They will provide Ukraine with an invaluable - albeit scarce - resource. The F-16s could be used to support the frontline, but they will be very vulnerable in that dynamic and hostile air environment.

They could also be used to conduct strikes against key military targets inside Russian territory, which would certainly force a change in Moscow's tactics. Or, if Ukraine wanted to threaten Crimea, theF-16s could be used in a coordinated attack in support of a wider campaign.

Regardless, with Russia on the front foot in the Donbas, Ukraine needs all the help it can to reverse Russian momentum on the battlefield.

Ukraine-Russia war latest: Putin claims West provoked Kharkiv offensive (2024)


Could Russia go to war with NATO? ›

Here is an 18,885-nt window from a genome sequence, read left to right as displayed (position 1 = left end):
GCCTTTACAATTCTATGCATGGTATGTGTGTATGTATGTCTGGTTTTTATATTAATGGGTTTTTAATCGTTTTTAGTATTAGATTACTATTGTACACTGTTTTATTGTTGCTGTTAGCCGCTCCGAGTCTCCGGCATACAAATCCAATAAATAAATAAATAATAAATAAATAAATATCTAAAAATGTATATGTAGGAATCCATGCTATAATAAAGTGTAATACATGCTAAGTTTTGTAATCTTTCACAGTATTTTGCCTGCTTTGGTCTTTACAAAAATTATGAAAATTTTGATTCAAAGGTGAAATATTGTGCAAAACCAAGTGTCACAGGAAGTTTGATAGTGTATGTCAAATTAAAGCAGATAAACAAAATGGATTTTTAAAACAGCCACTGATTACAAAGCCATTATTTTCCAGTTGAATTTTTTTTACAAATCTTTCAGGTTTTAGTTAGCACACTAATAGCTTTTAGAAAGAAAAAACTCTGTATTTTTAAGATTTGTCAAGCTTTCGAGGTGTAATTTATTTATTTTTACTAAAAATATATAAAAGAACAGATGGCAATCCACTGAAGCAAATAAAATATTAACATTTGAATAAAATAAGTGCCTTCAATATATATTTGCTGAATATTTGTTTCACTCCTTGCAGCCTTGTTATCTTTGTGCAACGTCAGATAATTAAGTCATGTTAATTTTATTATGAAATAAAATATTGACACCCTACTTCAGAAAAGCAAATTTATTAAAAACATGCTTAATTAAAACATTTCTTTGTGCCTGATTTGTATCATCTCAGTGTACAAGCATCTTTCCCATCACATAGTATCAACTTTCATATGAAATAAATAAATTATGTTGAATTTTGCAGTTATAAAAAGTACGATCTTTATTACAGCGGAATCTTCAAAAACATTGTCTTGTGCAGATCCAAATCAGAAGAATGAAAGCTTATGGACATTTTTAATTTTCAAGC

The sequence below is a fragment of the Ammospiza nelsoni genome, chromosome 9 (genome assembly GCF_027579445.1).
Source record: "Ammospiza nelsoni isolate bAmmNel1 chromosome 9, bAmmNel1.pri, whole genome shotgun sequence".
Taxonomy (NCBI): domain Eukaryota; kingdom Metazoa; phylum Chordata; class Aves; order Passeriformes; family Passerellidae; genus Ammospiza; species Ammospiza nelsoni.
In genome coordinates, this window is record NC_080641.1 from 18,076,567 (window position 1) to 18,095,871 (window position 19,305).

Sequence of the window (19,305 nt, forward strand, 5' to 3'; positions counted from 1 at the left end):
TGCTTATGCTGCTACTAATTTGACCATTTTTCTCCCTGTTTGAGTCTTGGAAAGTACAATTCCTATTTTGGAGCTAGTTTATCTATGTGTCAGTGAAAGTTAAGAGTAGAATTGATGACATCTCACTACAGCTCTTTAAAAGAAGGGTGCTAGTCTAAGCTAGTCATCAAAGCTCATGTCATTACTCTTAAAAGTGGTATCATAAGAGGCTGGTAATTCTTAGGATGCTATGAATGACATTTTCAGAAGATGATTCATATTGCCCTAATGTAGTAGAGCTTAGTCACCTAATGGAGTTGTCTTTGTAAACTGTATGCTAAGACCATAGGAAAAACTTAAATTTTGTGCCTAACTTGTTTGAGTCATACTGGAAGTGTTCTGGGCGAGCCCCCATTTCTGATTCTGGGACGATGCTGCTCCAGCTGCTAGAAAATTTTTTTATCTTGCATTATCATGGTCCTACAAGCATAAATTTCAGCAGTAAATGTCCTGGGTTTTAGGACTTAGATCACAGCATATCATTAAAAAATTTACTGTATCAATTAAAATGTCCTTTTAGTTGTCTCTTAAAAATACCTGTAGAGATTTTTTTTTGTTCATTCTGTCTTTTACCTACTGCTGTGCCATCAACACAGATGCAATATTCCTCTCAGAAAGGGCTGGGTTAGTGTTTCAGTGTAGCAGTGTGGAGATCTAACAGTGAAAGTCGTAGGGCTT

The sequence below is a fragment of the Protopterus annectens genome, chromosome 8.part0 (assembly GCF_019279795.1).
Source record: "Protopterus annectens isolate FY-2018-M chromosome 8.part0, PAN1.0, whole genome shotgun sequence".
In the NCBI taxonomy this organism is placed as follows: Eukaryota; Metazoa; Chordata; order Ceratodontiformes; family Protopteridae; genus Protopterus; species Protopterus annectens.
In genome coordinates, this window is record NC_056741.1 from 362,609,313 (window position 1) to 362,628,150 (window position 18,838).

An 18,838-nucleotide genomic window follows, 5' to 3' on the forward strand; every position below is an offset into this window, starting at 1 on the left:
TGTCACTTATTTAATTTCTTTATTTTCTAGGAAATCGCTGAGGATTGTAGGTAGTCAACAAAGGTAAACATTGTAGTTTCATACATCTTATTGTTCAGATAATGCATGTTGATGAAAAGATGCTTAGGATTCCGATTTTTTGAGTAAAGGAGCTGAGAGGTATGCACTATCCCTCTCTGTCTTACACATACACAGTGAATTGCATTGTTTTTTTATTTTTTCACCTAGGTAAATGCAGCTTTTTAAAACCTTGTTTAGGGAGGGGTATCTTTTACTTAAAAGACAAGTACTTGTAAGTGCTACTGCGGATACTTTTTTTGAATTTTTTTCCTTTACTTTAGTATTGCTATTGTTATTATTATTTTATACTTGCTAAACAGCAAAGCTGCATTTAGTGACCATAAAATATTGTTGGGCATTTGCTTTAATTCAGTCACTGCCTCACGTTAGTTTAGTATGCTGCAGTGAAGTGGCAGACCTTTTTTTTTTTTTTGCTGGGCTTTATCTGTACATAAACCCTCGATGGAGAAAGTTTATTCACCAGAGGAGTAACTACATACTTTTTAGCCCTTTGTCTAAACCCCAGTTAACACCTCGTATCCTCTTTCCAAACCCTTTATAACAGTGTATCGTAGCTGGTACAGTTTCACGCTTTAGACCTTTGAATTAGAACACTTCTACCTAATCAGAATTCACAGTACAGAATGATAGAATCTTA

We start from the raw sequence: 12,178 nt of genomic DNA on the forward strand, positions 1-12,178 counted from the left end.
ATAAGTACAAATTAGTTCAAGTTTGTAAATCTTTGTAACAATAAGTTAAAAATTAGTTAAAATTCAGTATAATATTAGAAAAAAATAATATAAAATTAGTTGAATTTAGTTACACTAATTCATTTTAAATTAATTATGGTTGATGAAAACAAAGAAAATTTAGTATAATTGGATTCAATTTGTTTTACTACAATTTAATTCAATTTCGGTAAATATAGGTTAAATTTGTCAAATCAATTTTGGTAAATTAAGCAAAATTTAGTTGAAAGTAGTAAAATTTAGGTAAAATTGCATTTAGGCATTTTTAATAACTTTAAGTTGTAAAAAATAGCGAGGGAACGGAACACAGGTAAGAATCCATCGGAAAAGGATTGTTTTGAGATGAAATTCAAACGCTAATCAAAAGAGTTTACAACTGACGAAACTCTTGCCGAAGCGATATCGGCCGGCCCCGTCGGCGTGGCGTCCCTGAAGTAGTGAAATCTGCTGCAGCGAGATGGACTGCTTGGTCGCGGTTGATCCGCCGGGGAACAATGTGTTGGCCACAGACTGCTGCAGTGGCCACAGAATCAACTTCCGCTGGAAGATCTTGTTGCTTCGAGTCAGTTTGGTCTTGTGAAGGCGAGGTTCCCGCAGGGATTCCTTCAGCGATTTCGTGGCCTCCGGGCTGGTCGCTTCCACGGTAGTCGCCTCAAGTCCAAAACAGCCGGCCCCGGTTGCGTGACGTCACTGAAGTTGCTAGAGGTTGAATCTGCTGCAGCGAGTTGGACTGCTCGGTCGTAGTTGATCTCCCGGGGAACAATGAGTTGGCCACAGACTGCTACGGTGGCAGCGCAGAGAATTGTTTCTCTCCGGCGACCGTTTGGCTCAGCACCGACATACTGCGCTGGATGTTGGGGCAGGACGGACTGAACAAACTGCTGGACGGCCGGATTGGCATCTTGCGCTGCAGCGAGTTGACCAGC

Ukraine-Russia war latest: Russia could be ready to attack NATO in three years, Norway warns. NATO only has two to three years to prepare before Russia regains its ability to launch a conventional attack on the alliance, Norway's top general has said.

Why did Russia invade Ukraine? ›

Putin espoused irredentist views challenging Ukraine's right to exist, and falsely claimed that Ukraine was governed by neo-Nazis persecuting the Russian minority. He said his goal was to "demilitarise and denazify" Ukraine.

When did Ukraine gain independence? ›

Why is Ukraine important to Russia? ›

Russia has deep cultural, economic, and political bonds with Ukraine, and in many ways Ukraine is central to Russia's identity and vision for itself in the world. Family ties. Russia and Ukraine have strong familial bonds that go back centuries.

What was Russia called before Russia? ›